‘What’s the time?’ I mumble.
‘Quarter to six. We are facing a total catastrophe.’ The Nymph switches on my beside lamp. I squint and turn to the other side, hiding my head under the duvet. ‘It’s far too early, Peirene. I’m getting up at 7. So please leave me alone.’ I can’t possibly imagine what “catastrophe” could justify such an early start.
I feel Peirene organising pillows behind my head, then she pulls me up into a sitting position. She pushes a cup of hot coffee into my hands. ‘Drink! You will need it.’ She helps me guide the cup to my mouth. I begin to sip realizing that I have lost the battle. She won’t let me get back to sleep.
‘So, what’s happening?’ I look at the Nymph. She’s a mess. Dark shadows under her eyes, her complexion white as a wall and her hair standing up from her head in big, wild knots.
‘I couldn’t sleep.’ Her lower lip begins to quiver. ‘Because I was so excited to go through the next draft of breach. I got up an hour ago and began to read.’ She gasps for air. ‘We can’t publish it.’
She takes the cup out of my hands and places the manuscript into my lap. ‘Read and see for yourself.’
I throw a quick glance at the pages, then I tap at the edge of the bed. I clearly need to calm down the Nymph first. The previous draft was good, it just needed a couple of extra scenes and work on the overall story arch. ‘Sit down,’ I say. ‘How much did you read?’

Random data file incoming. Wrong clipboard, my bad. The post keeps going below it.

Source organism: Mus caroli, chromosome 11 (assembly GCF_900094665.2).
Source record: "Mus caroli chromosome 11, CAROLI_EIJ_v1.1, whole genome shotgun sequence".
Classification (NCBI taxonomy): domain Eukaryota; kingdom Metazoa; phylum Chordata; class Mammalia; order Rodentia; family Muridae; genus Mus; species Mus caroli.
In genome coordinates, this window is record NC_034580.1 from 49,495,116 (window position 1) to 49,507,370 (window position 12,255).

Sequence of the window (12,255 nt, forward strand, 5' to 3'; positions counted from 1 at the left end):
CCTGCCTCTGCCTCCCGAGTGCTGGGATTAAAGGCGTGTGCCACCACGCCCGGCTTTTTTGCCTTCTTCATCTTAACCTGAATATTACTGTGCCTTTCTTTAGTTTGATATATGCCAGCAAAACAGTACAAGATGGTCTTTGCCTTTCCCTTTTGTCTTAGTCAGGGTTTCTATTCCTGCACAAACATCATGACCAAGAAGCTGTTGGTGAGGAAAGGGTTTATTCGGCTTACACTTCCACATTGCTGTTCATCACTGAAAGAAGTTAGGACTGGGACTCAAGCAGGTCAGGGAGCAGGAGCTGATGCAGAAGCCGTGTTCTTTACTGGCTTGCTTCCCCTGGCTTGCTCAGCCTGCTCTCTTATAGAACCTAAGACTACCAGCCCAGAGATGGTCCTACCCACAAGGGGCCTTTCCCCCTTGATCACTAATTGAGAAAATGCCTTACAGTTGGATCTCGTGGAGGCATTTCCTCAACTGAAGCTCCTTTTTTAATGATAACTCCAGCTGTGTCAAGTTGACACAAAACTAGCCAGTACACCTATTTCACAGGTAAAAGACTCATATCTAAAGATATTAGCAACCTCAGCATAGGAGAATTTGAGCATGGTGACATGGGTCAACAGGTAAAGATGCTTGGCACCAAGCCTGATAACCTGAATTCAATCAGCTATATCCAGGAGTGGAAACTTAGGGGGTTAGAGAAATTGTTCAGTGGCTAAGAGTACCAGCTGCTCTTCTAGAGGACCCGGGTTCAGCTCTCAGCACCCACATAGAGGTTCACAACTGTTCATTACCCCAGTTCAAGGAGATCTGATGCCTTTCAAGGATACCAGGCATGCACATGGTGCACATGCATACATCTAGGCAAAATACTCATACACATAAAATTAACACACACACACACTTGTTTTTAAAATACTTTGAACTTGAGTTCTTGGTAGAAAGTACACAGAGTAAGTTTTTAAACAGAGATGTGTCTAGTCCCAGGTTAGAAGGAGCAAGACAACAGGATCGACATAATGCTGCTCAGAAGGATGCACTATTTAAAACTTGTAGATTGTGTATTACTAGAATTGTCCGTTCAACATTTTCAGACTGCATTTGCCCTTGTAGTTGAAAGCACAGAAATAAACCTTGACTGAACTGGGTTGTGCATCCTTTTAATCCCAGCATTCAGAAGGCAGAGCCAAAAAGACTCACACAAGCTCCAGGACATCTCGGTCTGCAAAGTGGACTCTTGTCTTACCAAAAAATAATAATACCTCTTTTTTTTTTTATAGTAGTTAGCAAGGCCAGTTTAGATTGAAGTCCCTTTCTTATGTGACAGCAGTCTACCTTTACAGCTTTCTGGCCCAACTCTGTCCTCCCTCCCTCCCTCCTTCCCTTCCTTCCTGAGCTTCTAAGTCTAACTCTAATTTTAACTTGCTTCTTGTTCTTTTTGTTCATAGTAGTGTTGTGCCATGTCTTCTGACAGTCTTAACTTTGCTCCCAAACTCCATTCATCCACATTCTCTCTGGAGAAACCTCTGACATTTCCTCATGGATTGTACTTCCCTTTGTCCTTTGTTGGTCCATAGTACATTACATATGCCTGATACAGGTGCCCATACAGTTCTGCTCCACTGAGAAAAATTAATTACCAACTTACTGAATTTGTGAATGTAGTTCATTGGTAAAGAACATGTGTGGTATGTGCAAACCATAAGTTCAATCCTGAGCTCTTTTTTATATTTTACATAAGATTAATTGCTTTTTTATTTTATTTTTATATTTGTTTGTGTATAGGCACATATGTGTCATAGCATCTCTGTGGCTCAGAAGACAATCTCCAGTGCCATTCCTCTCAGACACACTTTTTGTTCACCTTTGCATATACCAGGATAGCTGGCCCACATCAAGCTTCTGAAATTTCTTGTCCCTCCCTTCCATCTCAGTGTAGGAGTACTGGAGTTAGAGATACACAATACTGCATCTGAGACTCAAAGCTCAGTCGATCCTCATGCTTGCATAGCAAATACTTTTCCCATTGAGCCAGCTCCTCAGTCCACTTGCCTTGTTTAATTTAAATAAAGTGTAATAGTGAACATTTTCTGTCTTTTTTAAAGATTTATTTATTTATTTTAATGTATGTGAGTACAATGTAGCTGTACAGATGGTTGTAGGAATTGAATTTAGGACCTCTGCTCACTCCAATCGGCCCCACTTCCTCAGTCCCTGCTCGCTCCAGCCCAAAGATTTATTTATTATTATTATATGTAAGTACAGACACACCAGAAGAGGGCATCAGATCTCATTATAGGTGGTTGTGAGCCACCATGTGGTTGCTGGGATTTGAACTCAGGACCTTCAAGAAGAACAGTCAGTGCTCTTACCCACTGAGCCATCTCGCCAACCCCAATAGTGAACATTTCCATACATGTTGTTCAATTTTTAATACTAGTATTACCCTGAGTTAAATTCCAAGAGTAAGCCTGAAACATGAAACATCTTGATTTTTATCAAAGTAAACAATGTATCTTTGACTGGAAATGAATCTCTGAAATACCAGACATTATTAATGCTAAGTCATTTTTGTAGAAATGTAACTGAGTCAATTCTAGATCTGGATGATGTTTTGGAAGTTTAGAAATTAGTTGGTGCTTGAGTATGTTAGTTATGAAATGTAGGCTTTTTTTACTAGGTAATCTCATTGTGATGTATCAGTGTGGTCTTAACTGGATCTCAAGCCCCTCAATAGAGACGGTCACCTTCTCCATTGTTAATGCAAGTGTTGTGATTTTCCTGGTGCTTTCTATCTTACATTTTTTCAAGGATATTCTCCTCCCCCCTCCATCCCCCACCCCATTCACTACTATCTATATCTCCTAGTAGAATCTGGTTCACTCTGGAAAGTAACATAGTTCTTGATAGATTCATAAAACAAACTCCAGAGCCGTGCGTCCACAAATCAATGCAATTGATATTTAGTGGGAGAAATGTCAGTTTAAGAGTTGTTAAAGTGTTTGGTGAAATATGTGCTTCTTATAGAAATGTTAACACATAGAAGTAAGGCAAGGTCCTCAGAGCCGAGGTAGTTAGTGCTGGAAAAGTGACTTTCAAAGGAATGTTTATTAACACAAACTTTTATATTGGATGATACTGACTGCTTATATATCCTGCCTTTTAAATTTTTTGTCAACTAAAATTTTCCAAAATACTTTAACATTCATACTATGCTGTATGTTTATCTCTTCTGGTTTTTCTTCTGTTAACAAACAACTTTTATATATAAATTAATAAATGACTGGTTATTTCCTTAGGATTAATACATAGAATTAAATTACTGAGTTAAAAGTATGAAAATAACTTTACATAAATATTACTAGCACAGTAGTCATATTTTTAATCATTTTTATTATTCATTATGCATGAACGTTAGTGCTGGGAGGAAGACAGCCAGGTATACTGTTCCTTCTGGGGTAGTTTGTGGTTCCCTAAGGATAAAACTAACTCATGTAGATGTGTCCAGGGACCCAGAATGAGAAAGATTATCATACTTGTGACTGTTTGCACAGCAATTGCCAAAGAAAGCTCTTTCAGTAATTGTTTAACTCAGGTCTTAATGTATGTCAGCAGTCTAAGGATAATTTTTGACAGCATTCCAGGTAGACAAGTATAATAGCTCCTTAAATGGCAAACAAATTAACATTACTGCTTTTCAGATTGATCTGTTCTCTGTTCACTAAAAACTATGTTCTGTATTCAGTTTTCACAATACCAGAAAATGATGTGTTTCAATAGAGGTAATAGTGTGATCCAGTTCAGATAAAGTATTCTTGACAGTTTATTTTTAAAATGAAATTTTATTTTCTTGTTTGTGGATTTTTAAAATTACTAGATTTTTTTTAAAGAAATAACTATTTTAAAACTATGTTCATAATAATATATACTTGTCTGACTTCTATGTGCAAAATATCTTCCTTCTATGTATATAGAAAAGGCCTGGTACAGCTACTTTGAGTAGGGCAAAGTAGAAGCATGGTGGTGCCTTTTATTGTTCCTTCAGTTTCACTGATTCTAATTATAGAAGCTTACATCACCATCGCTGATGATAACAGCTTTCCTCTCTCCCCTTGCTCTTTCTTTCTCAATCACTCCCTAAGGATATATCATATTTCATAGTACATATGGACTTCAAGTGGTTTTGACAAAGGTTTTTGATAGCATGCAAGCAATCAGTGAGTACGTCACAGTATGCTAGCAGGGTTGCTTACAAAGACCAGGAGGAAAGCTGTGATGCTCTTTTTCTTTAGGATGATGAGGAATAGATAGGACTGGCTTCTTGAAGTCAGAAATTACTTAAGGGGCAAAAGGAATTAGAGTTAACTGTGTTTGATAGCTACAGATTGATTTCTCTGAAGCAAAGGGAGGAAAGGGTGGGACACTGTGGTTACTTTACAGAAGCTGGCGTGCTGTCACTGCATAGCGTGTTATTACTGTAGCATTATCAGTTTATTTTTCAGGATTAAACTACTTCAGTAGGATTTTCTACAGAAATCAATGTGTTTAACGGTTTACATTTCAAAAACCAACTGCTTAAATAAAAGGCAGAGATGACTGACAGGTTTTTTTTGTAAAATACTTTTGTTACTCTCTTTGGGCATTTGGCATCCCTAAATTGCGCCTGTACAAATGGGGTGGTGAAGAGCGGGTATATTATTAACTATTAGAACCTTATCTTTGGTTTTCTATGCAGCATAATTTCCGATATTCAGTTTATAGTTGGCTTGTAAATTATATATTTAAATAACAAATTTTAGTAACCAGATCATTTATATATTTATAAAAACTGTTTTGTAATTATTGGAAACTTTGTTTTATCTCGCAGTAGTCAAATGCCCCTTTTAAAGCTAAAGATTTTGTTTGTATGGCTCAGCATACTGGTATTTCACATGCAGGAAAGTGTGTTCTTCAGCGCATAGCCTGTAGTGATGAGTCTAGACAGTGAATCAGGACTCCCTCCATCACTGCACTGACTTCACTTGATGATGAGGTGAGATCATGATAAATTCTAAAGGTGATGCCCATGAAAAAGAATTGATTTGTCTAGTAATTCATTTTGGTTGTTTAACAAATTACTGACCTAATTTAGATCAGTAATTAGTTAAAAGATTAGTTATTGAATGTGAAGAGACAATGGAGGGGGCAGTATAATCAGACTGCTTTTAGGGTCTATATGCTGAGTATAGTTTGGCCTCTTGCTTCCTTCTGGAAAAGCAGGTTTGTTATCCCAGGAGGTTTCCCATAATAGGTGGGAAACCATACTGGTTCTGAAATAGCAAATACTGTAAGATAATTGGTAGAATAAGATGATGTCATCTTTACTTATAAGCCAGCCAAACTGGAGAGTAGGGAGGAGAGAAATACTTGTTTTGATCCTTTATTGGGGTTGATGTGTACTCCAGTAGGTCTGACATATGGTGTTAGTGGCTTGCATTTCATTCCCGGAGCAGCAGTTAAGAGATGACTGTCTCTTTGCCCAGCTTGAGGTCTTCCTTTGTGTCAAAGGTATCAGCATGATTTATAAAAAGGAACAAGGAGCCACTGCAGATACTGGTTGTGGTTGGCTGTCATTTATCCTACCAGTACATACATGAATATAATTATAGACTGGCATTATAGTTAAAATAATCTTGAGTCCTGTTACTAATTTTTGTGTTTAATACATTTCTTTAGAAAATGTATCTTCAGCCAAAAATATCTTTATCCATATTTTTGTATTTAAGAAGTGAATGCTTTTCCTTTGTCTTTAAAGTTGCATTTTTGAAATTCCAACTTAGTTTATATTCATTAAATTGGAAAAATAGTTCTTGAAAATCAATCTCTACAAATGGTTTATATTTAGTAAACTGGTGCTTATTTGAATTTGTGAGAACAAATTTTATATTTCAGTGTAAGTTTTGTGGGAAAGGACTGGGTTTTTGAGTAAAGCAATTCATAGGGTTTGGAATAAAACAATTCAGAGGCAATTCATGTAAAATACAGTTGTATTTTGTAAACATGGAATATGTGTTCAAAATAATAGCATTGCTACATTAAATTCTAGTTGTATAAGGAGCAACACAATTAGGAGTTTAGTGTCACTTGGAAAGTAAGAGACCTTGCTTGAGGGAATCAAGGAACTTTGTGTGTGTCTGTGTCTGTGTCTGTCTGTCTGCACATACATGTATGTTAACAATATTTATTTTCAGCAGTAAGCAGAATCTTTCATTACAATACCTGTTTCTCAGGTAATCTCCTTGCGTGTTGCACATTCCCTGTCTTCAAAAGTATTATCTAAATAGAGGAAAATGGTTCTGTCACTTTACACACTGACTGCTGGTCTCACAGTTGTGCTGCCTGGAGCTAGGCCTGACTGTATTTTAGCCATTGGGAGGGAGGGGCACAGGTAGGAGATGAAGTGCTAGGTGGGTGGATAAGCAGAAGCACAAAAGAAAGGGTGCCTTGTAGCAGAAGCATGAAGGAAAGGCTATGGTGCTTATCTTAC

‘The first three chapters.’
‘But there are eight chapters,’ I point out.
‘So why did you stop?’
‘The first chapter works. But then the second is all over the place and the third only works up to the half way point.’
‘It might just be a question of rearranging the plot and fine tuning.’ I pick up the pages.
Three hours later I lift my head again. While I was engrossed in the text, the Nymph sat very still in the armchair, hardly daring to breath.
‘And?’ She looks at me with big, worried eyes.
‘It’s great. The ending in particular is brilliant.’ I jump out of bed. ‘I can feel the characters inside me, breathing, alive. Yes, chapter two and three still need some attention. But Olu and Annie are good writers. They’ll get there.’ I slip into my clothes. ‘I’m so pleased that we are publishing this book.’
‘You think I overreacted?’
I walk over to the Nymph and squeeze her pale face between my hands. ‘It’s never good to read a manuscript after a sleepless night. Every typo feels like the end of the world. Go back to bed for a couple of hours, then finish the story. And I promise you an exciting read.’
Image by Jean L., creative commons.